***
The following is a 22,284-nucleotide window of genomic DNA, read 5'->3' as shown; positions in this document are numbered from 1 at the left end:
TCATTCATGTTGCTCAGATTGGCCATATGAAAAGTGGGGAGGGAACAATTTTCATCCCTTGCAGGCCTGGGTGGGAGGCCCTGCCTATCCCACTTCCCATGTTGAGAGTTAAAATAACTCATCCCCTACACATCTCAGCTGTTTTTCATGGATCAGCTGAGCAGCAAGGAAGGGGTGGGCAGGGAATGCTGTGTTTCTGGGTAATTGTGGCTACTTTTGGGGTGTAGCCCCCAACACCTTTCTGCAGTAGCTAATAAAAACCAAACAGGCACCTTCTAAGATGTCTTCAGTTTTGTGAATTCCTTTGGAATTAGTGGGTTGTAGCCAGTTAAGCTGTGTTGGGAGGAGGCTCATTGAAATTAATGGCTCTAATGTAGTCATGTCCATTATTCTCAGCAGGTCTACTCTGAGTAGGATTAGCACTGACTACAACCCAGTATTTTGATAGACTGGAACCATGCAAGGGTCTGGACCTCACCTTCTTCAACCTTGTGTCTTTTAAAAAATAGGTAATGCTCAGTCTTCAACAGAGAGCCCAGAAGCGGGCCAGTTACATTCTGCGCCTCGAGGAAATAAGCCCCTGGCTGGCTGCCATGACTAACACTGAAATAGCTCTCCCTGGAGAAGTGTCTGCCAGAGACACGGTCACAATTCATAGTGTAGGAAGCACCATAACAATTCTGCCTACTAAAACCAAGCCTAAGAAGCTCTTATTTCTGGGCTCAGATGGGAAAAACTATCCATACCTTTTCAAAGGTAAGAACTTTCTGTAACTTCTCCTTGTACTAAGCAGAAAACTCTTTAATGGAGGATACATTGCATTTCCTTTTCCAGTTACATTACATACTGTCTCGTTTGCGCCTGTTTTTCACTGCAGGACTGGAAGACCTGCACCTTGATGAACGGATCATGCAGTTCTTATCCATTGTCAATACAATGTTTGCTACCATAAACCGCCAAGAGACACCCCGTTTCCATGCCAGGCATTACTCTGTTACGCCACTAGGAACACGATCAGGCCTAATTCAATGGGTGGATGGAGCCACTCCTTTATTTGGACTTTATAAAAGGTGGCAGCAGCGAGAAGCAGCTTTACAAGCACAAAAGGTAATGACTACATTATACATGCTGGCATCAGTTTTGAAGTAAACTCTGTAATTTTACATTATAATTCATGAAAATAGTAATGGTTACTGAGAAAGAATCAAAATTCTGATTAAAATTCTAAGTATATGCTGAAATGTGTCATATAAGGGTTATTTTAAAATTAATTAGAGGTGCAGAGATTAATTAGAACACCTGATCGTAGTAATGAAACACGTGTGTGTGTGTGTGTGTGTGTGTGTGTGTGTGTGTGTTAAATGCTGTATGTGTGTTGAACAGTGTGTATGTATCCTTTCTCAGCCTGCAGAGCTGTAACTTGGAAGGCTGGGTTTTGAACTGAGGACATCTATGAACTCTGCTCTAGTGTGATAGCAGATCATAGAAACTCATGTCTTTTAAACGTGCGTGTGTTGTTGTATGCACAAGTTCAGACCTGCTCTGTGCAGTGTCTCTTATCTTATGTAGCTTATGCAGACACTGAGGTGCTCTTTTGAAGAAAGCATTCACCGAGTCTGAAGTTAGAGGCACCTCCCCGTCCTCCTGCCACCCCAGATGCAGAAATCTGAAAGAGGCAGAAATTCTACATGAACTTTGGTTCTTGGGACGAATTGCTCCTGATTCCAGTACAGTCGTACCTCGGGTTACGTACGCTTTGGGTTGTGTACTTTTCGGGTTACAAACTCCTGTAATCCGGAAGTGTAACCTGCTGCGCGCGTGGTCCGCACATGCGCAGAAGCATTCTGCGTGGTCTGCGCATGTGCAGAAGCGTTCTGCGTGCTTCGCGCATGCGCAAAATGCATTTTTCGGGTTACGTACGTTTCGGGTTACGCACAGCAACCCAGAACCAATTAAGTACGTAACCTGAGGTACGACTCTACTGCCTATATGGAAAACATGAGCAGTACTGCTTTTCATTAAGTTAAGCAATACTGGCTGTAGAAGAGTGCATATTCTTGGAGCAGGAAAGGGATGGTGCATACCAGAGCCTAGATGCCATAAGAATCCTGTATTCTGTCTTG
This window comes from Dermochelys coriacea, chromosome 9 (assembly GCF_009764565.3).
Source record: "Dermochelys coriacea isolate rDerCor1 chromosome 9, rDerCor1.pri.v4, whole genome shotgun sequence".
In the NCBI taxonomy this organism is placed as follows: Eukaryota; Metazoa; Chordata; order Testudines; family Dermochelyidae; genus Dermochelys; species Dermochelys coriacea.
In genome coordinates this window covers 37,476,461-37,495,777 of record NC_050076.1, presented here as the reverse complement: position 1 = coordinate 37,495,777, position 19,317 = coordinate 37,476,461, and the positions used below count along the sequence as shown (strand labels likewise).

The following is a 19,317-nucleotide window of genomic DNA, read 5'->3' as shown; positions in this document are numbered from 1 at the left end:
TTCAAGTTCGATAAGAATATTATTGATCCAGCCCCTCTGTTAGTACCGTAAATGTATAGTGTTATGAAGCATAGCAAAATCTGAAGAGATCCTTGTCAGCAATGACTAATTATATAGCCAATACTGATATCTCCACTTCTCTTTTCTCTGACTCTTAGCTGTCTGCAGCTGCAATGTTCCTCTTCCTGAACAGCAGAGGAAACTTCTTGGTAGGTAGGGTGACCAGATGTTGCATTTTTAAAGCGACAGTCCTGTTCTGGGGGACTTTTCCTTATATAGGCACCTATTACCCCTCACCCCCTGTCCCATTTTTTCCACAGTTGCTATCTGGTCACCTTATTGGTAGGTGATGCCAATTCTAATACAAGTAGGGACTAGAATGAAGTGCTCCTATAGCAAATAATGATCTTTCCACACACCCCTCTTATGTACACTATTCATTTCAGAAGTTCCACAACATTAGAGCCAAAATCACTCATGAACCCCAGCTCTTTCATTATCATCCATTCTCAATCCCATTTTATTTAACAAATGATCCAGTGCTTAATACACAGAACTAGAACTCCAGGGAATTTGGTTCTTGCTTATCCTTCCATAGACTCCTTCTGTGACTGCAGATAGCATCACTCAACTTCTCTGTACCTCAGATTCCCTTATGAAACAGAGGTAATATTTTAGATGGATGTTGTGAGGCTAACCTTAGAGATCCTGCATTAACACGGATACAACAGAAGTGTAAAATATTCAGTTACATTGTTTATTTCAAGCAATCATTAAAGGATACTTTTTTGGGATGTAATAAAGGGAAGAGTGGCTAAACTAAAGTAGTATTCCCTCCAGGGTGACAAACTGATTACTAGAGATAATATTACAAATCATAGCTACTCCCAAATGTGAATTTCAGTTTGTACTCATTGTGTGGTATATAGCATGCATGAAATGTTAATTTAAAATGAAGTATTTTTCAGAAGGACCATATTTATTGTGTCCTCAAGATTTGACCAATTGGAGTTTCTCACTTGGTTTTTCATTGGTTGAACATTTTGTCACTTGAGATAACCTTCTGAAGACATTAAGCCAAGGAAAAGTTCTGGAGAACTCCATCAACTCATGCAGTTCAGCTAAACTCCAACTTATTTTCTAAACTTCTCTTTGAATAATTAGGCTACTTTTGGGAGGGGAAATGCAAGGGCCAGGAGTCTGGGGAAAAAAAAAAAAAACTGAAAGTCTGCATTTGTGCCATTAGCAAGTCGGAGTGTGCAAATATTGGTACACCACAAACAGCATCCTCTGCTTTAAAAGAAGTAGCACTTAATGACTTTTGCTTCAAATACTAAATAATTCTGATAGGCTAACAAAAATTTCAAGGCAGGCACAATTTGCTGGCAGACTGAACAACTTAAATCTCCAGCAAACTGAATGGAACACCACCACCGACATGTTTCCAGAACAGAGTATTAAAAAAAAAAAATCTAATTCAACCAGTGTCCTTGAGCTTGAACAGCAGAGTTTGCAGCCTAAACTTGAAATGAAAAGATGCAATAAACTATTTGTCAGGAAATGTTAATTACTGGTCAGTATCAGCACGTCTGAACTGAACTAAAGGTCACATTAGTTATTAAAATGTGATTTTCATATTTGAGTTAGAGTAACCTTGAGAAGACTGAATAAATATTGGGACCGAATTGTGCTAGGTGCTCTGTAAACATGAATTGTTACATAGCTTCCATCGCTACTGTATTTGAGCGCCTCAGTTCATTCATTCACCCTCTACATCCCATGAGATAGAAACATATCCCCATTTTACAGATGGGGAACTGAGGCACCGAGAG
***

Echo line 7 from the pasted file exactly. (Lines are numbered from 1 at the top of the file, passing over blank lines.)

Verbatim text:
The following is a 19,317-nucleotide window of genomic DNA, read 5'->3' as shown; positions in this document are numbered from 1 at the left end: